The castle, or rather a medieval court, was erected in the 12th century as the seat of the St Davids bishops. Among other things, it was the home of Giraldus Cambrensis (Gerald of Wales), a Welsh monk, chronicler, linguist and writer who served as archdeacon of Brecon in the years 1175-1203. He described Llanddew as “a small residence well suited to literary pursuits and contemplation of eternity.” The court was significantly expanded in the first half of the fourteenth century by bishop Gower. It was abandoned in the 16th century, and the ruins were sold in 1650.
The palace was erected on a plan of an irregular quadrangle, 90 meters from north to east and 85 meters from south to west. The whole was most probably secured by a moat or ditch and at least two semi-circular towers: on the south-west and north-west sides. The main element was a building with dimensions of approximately 18×12 meters, having a vaulted basement measuring 15×7 meters with a base for the above-placed hearth. The thickness of the walls was 1.2 meters. On the west side of the building, in a fragment of the perimeter wall, a recess with a well, crowned in a semicircle, was inserted.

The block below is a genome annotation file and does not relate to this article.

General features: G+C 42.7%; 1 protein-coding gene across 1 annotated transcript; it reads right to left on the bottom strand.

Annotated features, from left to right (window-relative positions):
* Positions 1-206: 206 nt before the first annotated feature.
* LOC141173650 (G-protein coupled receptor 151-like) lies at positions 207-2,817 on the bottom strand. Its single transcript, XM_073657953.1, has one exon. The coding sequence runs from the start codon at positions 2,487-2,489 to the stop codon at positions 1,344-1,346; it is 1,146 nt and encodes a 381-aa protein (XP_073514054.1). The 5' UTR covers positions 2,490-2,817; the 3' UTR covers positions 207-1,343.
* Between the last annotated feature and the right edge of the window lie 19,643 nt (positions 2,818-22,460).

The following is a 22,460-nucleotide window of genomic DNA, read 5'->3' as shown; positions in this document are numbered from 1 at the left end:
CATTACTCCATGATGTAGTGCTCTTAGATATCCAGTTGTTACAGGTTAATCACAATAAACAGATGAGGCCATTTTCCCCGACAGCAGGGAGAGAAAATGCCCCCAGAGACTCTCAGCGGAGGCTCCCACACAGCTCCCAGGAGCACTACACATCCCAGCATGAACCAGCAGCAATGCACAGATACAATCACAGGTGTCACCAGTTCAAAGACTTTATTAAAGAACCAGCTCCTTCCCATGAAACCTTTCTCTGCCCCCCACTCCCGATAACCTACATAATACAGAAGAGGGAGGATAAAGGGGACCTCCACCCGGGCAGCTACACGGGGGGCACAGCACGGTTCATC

The remains of the court consist of two corner fragments of the walls of the main building, the remains of two round towers on the north-west and south-west sides, and a moat along the north-eastern side. The walls have survived up to a maximum height of 2.5 meters. At the end of the south-eastern wall there is an ogival portal, you can also see relics of a large ogival window and the well of bishop Gower dating back to 1340.
Salter M., The castles of Mid Wales, Wolverhampton 2001.
Website britishlistedbuildings.co.uk, Ruins of Llanddew Castle.
Website coflein.gov.uk, Llanddew, Bidhop’s Palace (remains).